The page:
We often get asked about kettlebell strength training exercises for runners. The ultimate question is not really about kettlebells but more about what exercises would be best to help improve running performance and prevent potential running injuries.
The Challenges of Running
Running is a tough exercise and although it comes natural when we are kids as we get older it becomes a lot more challenging.
When you run your full body weight goes through one leg as you make impact with the ground, essentially making 100’s or 1000’s of single leg hops as you move forward.
Force absorption is key here because as the foot impacts the floor the body needs to disperse the force up from the foot, to the knee, into the hip, core muscles and so on.
Any joint misalignment, muscle imbalances or weaknesses will be magnified as you continue to make impact with the ground over and over and over again.
Now for the bad news, most people have joint misalignments, have muscle weaknesses at the hips and core and carry too much weight.
So what is the solution? Avoid running?
For some people who carry too much weight or have bad alignment or stability issues then yes I recommend you strengthen your body first before hitting the running track.
Here’s how to prepare yourself for a healthier running experience:
Mobility Exercises for Runners
A lack of hip mobility will result in excessive forced mobility at the lumbar spine and even the knees so ensuring that the hips move as they should is vital for runners.
Hip mobility exercises are excellent because not only will they help improve your joints health but can also serve as an excellent warm-up before your run.
Strength Training Exercises for Runners
There are two areas that deserve the majority of your attention, the glutes because they control the alignment and strength of the upper leg and the core muscles because they control the stability and alignment of the pelvis. There are of course many other muscles at play here but they feed into the movement patterns we are aiming to strengthen.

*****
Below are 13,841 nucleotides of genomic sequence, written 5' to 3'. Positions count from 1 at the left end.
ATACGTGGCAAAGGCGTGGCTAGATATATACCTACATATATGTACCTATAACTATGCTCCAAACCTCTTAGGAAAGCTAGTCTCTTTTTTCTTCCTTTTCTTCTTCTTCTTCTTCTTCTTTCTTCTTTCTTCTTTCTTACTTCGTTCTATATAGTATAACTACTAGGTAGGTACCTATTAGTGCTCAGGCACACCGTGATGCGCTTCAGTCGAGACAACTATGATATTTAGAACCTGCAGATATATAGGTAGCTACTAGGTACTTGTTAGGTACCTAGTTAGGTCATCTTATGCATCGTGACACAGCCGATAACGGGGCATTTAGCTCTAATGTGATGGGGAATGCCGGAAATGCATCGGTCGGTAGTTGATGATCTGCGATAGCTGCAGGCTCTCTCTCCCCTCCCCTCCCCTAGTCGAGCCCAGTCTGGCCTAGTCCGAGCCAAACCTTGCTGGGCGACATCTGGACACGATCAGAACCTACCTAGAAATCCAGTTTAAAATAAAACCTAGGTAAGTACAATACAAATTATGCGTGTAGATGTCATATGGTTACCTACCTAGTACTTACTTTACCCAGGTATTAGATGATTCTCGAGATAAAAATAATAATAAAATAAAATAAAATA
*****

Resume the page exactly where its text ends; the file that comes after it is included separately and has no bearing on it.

As running is fundamentally a single leg exercise, focus should be on single leg training.
Kettlebell Single Leg Deadlift
Why do it?
The single leg deadlift heavily activates the glutes and hamstrings while at the same time teaching good core and hip stability.
If your knees cave inwards when you run then this is a possible sign of weak glutes and a strengthening of these muscles will help correct a misalignment that may result in knee issues.
Also, excessive pronation of the feet (caving of the arch inwards) may not require fancy running shoes with built up arches but rather just a strengthening of the hip stabilizers to improve leg alignment.
Finally, the single leg deadlift will strengthen the Hamstrings which are your body’s natural brakes so excellent for controlling speed while running.
Kettlebell Forward Lunge
Why do it?
Running involves a series of shallow lunges and by developing the full lunge exercise you condition the glutes and quads even further. Lunges can be performed slowly and therefore more controlled than running so focus can be placed on great technique and keeping the foot, knees and hips in alignment.
Kettlebell Pistol Squat
Why do it?
The pistol squat is the ultimate single leg strength building exercise. If you maintain good technique and progress the exercise slowly it forces excellent hip stabilization as well as strengthening the quads and hamstrings.
Practice first without any weight by holding onto a TRX or rope or bands secured in front of you. You can also try sitting and standing with one leg back onto a chair, bench or sofa.
Kettlebell Farmers Carry
Why do it?
The Farmers Carry with strengthen the core muscles that help stabilize the pelvis as you move forward. Holding a kettlebell just in one hand by your side forces the core muscles to work hard to maintain an upright position.
Running is a challenging exercise that requires very good hip and core strength as well as joint alignment and mobility. When you run you are really performing a series of single leg hops with the full force of your body driving through your joints from the foot upwards.
In order to help prevent injuries while running the glutes and core muscles should be strengthened first using a series of single leg exercises and core stabilization movements.
Once the body is strong and mobile then the best training for running is running together with a steady maintenance program of strength building exercises.